A fitted, broken-in pair of cowboy boots offers comfort and support like no other. Once you’ve put a few miles in them, they can feel nearly as comfortable as slippers.
They may be tough, but you still need to provide them with a little bit of routine care and maintenance from time to time. Leather will break down without routine cleaning and conditioning.
Here’s a bare-bones breakdown of what you need to do to keep a pair of boots kickin’,
1. Allow to dry, slowly
Most cowboy boots are made with both leather uppers and soles. Leather is absorbent, but the worst part is that water can also damage leather.
However, mere exposure to water isn’t the kicker. It’s when the leather dries out too quickly. When leather absorbs water, it swells; when it dries, the swelling recedes, which can make the leather fibers delaminate, crack and warp.
If your boots ever become saturated with water, place them somewhere cool and dry. Don’t place them by a strong heat source that will dry them out too rapidly.
Once your boots are dry, it’s time to clean them. Since most cowboy boots lack laces, cleaning is pretty straightforward.
Use a dry or damp (not wet) cloth to remove mud, dust, and dirt. There are also special boot brushes you can buy to coax dirt out of hard-to-reach places.
Use this brush or rag to clean off the upper of the boot, before turning your attention to the stitching, which can tend to hold onto dust. Also take special care cleaning around the welt, where dirt can accumulate and break down the stitching over time. You want these areas as clean as possible.
If there’s any stubborn or residual dirt, use a gentle cleanser like saddle soap (in accordance with the manufacturer's directions) to remove it.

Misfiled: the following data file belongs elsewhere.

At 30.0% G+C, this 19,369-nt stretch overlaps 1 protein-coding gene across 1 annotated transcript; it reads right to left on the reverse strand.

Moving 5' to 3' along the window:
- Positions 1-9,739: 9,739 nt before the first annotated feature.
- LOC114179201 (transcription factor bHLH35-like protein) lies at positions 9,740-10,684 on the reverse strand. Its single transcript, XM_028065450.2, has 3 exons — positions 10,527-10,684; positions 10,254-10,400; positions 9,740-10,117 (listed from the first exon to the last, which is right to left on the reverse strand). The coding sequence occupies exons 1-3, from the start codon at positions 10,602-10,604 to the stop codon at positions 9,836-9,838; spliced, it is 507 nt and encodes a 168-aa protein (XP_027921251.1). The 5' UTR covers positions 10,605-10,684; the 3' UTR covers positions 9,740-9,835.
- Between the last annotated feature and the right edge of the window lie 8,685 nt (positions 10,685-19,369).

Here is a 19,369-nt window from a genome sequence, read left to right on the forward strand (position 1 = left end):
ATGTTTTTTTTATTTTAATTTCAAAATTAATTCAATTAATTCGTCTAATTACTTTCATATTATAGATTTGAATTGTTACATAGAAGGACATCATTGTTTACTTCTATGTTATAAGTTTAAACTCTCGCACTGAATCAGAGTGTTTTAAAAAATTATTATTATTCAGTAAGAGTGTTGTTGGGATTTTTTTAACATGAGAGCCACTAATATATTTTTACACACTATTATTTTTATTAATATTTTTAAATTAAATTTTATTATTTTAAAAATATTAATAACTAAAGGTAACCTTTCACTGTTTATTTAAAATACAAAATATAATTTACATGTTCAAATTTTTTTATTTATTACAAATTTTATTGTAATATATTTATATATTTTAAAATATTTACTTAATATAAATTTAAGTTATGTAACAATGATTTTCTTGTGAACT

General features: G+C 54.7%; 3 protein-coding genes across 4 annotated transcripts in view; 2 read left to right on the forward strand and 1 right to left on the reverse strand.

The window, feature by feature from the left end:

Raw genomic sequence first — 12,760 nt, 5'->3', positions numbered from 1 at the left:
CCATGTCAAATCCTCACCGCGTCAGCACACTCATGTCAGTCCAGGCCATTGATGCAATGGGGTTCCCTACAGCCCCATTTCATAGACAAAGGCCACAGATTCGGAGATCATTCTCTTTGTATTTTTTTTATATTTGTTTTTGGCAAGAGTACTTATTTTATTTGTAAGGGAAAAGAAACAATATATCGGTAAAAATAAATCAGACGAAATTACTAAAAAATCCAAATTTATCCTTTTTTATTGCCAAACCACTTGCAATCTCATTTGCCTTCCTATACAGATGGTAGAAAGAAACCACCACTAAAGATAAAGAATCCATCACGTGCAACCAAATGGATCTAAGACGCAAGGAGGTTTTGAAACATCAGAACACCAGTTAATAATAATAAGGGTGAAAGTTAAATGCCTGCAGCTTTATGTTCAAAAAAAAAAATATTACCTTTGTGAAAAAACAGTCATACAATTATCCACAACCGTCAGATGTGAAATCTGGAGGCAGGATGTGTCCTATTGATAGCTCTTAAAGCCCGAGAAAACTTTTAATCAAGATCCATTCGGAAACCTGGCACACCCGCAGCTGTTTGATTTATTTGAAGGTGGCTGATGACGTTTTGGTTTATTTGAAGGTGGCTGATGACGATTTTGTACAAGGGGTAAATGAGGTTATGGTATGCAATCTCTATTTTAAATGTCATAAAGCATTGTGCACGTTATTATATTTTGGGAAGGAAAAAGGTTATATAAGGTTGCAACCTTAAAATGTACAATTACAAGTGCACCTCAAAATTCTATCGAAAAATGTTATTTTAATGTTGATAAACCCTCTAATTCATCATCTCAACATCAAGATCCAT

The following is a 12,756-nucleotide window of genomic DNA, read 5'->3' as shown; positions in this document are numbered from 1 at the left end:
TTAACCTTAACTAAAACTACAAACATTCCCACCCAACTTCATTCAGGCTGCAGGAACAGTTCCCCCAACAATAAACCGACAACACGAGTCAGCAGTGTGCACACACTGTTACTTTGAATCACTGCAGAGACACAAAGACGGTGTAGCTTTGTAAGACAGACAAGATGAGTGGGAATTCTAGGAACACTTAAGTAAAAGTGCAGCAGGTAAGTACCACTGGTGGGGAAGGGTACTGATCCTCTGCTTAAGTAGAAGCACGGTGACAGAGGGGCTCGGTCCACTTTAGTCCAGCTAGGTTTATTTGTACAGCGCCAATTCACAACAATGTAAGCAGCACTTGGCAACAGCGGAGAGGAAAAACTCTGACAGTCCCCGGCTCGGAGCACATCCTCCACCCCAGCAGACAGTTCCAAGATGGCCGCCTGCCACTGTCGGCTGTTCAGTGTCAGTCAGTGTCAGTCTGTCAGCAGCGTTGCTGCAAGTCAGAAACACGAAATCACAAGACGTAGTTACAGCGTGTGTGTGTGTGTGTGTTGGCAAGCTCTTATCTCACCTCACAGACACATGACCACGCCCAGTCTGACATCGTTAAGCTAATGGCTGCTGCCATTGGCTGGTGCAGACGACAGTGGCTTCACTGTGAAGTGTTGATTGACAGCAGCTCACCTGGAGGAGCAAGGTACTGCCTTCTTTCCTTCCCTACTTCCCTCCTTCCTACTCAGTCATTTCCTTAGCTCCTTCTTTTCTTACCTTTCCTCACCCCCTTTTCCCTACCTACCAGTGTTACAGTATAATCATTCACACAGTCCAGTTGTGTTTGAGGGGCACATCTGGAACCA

3. Condition (and apply waterproofing, if you choose to do so)
It is also a good idea to apply a leather conditioner to your cowboy boots, especially if they have become dry or are showing signs of wrinkling or cracking. Leather conditioner will restore the leather’s natural flexibility and strengthen its fibers against fatigue.
A small amount will suffice – no more than a dime or quarter-sized amount per boot. Apply it to a rag or sponge in small quantities, not directly to the surface of the boot, and then gently massage it into the leather.
Do not over-apply. Leather is absorbent and will continue to “drink up” more conditioner as you apply it. A little bit goes a long way. Your leather may darken slightly, but you don’t want your leather to look wet after application.
Conditioner serves another purpose: it helps to protect boots from water damage. Since leather is absorbent, by keeping it well-conditioned, the fibers will have less space to soak up water. Some conditioners can actually waterproof leather as well.
4. Polish (Optional)
You may also choose to polish your boots, especially if they look better with a bit of a shine. Apply polish in light layers using a polish applicator and buff until you reach the desired finish. Also be careful not to over-apply and, if you use a colored polish, that the color of your polish closely matches the color of your boots.
Get Your Tips Directly from the Source for Cowboy Boots in Grand Rapids, Michigan
Do you still have questions about leather care? Go straight to your source for cowboy boots in Grand Rapids, Michigan! Jackson’s English & Western Store, located in Wayland, Michigan, and with over 4,000 pairs of boots in stock, has the widest selection in the state.
Give them a call at 269-792-2550 if you have any questions about their inventory or need to know more about how to care for boots. Better yet, pay them a visit in Wayland, Michigan – the purchase of any pair of boots comes with free fitting and break-in services!